Delirium Care Pathways

Strategies to Prevent Delirium

Page last updated: 07 November 2011

The following table lists the environmental strategies and clinical practice strategies to prevent delirium.

Environmental StrategiesClinical Practice Strategies
Lighting appropriate to time of day - windows with a view to outside, curtains and blinds open during the day, and minimal lighting at night may reduce disorientation

Provision of single room - reduces the disturbance caused by staff attending other patients in the same room

Quiet environment especially at rest times - noise reduction strategies (eg: use of vibrating pagers rather than call bells)

Provision of clock and calendar that clients can see

Encourage family and carer involvement - includes encouraging them to visit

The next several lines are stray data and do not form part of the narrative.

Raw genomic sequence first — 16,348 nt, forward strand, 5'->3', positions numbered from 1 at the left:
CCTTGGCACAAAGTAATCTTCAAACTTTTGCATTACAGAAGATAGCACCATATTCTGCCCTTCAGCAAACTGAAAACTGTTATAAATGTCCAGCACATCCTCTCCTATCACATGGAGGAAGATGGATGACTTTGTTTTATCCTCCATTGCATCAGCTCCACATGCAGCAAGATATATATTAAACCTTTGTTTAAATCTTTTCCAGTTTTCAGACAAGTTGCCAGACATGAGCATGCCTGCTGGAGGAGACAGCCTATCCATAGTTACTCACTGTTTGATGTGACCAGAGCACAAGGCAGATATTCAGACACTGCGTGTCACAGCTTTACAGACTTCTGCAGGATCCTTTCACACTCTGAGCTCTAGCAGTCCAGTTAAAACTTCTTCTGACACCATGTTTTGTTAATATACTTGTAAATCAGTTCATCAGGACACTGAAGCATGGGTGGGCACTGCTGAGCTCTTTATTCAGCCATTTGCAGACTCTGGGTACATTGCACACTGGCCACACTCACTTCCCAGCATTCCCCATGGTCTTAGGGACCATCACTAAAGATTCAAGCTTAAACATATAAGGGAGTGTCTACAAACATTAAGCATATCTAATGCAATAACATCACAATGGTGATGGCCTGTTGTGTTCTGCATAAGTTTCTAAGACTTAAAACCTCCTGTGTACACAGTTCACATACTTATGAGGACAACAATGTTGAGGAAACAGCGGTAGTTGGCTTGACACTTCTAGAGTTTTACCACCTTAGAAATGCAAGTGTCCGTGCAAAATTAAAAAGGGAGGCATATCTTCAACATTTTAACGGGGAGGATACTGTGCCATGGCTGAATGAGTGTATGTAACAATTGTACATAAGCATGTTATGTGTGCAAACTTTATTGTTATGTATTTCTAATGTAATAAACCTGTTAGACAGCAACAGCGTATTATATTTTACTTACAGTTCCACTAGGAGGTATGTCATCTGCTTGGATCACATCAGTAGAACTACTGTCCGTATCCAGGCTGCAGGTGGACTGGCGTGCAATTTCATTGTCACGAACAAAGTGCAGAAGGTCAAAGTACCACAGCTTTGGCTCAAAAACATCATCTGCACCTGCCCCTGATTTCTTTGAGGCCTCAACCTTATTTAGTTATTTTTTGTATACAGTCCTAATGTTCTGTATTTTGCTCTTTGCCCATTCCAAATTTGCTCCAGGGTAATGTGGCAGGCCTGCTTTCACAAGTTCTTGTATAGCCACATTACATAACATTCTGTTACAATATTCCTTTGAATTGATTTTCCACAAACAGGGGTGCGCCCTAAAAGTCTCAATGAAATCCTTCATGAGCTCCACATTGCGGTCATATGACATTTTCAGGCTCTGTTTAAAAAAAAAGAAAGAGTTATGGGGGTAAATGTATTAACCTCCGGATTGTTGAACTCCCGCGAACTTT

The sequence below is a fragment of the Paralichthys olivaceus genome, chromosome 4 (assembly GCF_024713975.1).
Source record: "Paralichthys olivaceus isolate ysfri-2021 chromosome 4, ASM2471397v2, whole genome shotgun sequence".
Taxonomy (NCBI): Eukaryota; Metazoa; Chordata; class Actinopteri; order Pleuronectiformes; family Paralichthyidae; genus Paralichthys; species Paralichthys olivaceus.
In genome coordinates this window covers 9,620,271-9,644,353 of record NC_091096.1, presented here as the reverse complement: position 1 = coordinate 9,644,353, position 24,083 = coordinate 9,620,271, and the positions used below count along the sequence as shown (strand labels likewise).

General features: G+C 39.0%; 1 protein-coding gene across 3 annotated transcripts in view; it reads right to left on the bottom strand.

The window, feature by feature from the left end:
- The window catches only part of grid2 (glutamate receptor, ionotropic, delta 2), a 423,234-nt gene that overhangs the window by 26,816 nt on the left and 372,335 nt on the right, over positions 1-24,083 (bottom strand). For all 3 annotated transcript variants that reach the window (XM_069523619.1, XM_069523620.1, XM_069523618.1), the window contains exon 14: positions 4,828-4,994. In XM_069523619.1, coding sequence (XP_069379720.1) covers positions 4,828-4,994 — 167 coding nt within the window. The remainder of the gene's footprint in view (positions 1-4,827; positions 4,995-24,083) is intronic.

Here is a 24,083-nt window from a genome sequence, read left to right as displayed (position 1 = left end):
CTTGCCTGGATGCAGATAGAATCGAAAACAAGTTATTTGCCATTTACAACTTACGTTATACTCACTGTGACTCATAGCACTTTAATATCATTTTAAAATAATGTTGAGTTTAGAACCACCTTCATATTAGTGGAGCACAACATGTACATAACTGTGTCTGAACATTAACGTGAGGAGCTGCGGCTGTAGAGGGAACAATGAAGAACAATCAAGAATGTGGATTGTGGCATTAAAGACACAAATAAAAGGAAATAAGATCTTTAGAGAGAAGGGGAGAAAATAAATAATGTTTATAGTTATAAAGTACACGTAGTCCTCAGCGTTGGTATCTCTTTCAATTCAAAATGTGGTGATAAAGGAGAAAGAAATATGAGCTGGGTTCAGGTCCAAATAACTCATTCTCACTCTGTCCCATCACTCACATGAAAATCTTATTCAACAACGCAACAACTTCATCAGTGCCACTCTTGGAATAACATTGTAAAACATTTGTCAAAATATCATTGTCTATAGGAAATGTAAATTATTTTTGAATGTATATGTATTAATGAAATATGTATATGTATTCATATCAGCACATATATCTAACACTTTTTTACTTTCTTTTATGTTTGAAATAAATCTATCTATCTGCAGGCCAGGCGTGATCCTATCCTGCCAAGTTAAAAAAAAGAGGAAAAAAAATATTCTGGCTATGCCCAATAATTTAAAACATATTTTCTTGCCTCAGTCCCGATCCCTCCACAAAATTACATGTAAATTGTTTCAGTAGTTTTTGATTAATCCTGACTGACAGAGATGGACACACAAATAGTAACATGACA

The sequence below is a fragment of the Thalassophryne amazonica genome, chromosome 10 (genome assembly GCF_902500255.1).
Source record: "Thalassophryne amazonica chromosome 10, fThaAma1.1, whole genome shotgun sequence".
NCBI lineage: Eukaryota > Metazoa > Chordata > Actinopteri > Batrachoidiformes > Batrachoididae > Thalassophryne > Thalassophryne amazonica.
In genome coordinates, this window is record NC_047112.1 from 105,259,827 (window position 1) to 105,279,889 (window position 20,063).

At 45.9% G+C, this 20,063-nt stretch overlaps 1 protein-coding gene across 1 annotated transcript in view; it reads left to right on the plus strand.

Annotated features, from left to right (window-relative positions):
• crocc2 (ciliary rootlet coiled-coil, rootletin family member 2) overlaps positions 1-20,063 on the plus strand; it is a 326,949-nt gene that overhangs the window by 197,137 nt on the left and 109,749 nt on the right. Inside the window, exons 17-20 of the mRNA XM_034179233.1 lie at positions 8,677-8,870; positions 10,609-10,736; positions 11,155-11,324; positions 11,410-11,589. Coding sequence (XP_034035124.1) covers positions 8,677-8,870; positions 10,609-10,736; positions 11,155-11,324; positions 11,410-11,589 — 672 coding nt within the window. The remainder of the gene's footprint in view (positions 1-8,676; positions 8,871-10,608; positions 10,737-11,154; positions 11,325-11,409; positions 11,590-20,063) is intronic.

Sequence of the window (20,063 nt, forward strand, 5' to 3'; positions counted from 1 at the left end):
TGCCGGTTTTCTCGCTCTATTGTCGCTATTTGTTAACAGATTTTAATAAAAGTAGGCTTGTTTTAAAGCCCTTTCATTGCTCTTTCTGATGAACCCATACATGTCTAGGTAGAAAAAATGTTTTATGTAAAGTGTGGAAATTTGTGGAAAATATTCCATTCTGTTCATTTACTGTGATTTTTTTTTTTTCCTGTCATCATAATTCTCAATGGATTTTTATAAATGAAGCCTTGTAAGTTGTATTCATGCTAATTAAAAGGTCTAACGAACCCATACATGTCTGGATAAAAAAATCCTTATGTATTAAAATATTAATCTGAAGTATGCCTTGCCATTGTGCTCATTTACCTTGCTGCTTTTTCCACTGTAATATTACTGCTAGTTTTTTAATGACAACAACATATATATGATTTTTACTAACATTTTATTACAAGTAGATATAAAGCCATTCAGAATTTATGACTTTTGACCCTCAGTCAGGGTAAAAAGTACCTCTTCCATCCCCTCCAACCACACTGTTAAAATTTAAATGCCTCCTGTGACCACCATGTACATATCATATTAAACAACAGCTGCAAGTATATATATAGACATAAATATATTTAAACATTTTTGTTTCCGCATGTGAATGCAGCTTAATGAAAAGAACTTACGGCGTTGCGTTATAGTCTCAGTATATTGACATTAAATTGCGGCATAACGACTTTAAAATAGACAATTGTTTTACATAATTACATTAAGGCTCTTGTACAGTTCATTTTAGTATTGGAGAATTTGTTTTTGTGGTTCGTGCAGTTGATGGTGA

Encourage family/carer to bring in client's personal and familiar objects

Avoid room changes - frequent changes may increase disorientation
Encourage/assist with eating and drinking to ensure adequate intake

Ensure that patients who usually wear hearing and visual aids are assisted to use them

Regulation of bowel function - avoid constipation

Encourage and assist with regular mobilisation

Encourage independence in basic ADLs

Medication review

Promote relaxation and sufficient sleep - can be assisted by regular mobilisation, massage, encouraging wakefulness during the day

Manage discomfort or pain

Provide orienting information including name and role of staff members

Minimise use of indwelling catheters

Avoid use of physical restraints

Avoid psychoactive drugs

Use of interpreters and other communication aids for CALD patients/clients

Use of ATSI liaison officer for ATSI populations







Adapted from: Clinical Epidemiology and Health Services Evaluation Unit 2006, Clinical Practice Guidelines for the Management of Delirium in Older People, Victorian Government Department of Human Services, Melbourne, Victoria